Therefore, whatever you want others to do for you, do also the same for them—this is the Law and the Prophets.
What are some things we pray for when we pray? Family, healing from sickness, safety, blessings on food, more money, job conditions, church, politics, country, leaders, etc.
Why do we pray for these things? Whom do our prayers tend to center around? Unfortunately, they too often center on our families or us.
Jesus tells us over and over again that there are two great commandments: love God and love people. In today’s scripture, He gives us an example of how our heavenly Father wants to do much more for us than we can imagine.
But then notice how Jesus quickly ties our relationship with our heavenly Father into doing unto others what we would have them do unto us—what we call “The Golden Rule.” Today, we’re looking at our prayer life and how to move it to a new level.
No one has seen the church as it exists in God’s mind and heart. For the most part, we see Satan’s counterfeit. The church is torn and divided by various agendas and personality conflicts. It’s rendered powerless sometimes because we rely on ourselves rather than turning to God.
The true church, however, is God’s masterpiece. And every now and then, we get a glimpse of it. One day upon Christ’s return, the church will rise up in such a way that God’s glory is truly revealed.
There are two things we should be known for as Christians: Our faith in Jesus and our love for other Christians. How does your faith and trust in Jesus play out? How should other people see you have faith in Jesus?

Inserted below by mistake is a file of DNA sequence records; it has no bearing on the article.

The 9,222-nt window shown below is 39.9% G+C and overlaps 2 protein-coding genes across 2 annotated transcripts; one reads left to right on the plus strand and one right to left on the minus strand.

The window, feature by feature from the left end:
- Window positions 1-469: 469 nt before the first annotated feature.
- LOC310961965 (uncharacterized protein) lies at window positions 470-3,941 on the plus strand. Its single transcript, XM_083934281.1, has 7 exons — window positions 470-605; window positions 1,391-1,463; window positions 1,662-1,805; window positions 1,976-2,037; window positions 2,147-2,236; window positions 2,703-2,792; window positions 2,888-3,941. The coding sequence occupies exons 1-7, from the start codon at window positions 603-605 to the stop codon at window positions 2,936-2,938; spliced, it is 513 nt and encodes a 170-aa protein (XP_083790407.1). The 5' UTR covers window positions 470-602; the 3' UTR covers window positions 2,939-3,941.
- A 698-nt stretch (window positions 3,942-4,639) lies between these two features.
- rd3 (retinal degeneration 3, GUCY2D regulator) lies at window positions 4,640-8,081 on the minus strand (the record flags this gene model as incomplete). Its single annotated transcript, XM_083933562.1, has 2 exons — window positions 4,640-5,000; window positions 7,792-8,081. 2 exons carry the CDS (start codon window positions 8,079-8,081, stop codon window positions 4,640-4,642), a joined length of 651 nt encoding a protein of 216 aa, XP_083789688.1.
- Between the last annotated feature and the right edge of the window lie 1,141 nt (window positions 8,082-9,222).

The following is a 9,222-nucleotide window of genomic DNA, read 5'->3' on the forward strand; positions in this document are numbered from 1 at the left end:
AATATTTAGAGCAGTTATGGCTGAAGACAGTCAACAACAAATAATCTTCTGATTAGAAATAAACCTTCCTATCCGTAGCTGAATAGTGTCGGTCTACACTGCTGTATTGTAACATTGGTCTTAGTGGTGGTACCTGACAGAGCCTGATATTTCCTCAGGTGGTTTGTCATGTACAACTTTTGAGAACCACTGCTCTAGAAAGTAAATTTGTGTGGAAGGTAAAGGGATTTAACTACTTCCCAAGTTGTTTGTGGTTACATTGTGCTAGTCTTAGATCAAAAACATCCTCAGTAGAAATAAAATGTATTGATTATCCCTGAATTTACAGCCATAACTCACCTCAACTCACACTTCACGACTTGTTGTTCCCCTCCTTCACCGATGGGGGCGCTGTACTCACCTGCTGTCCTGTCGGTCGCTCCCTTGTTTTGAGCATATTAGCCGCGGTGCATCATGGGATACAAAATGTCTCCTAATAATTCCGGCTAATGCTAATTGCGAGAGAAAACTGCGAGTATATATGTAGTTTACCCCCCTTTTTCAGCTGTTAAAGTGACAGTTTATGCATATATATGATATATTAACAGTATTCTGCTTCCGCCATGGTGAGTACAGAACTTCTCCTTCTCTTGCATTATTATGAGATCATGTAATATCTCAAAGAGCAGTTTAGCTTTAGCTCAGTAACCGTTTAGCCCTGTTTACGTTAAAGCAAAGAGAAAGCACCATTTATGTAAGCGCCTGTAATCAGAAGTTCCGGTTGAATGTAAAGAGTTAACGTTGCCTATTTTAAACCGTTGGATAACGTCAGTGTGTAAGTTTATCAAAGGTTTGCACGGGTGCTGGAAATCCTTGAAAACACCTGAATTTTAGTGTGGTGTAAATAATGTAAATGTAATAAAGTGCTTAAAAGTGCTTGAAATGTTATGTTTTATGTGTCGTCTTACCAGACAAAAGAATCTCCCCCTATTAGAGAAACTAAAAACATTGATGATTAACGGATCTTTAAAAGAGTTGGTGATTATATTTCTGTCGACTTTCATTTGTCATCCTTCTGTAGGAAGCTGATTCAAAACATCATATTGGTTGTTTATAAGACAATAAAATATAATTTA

We trust Him in everything—our jobs, health, families, and relationships. Since we trust Him in everything, we talk to Him about everything—all the time.
How would you describe someone who has a strong faith in Jesus?
How would you describe someone without a strong faith or prayer life?
- Focused on their own abilities
When we see these characteristics start showing up in our lives, then we need to turn back and renew our faith by increasing our conversations with Him.
The second characteristic is our love for other Christians. Most of us find it easy to love some of the saints (because we’re all saints if we’re in Christ), but it’s not easy to love all of them.
How do we love the saints that disagree with us or have different personalities than we do? By recognizing how God loved us. Read Romans 5:8, John 15:12, and 1 John 3:14.
How we forgive others is a direct reflection to how much forgiveness we’ve received from God—not how much forgiveness God has offered or how much we’ve received. There’s a big difference between the two.
Love God and love people. Our love for others is a reflection of the love we’ve received from God. Our prayer life with the Father is impacted by our relationship with others. We can’t separate the two.
If you want to have a powerful prayer life, then recognize what God has done for you and then pass that along to others. God wants to do good things for you. Somehow it’s tied to our doing good things for others.
- How are you demonstrating your faith in Christ? Do the words “peaceful, content, loving” describe you? Or are you more likely to demonstrate “anxiety, self-centeredness, and impatience”?
- Are you demonstrating unconditional love towards others (family members, co-workers, neighbors, people at church)? Or is your love conditional on other people’s response?
- How persistent are you in your prayers? What dominates the focus of your prayers?
- Which Golden Rule do you live by? Jesus’ version of treating others how you would like to be treated or the world’s version of treating others the way they treat you?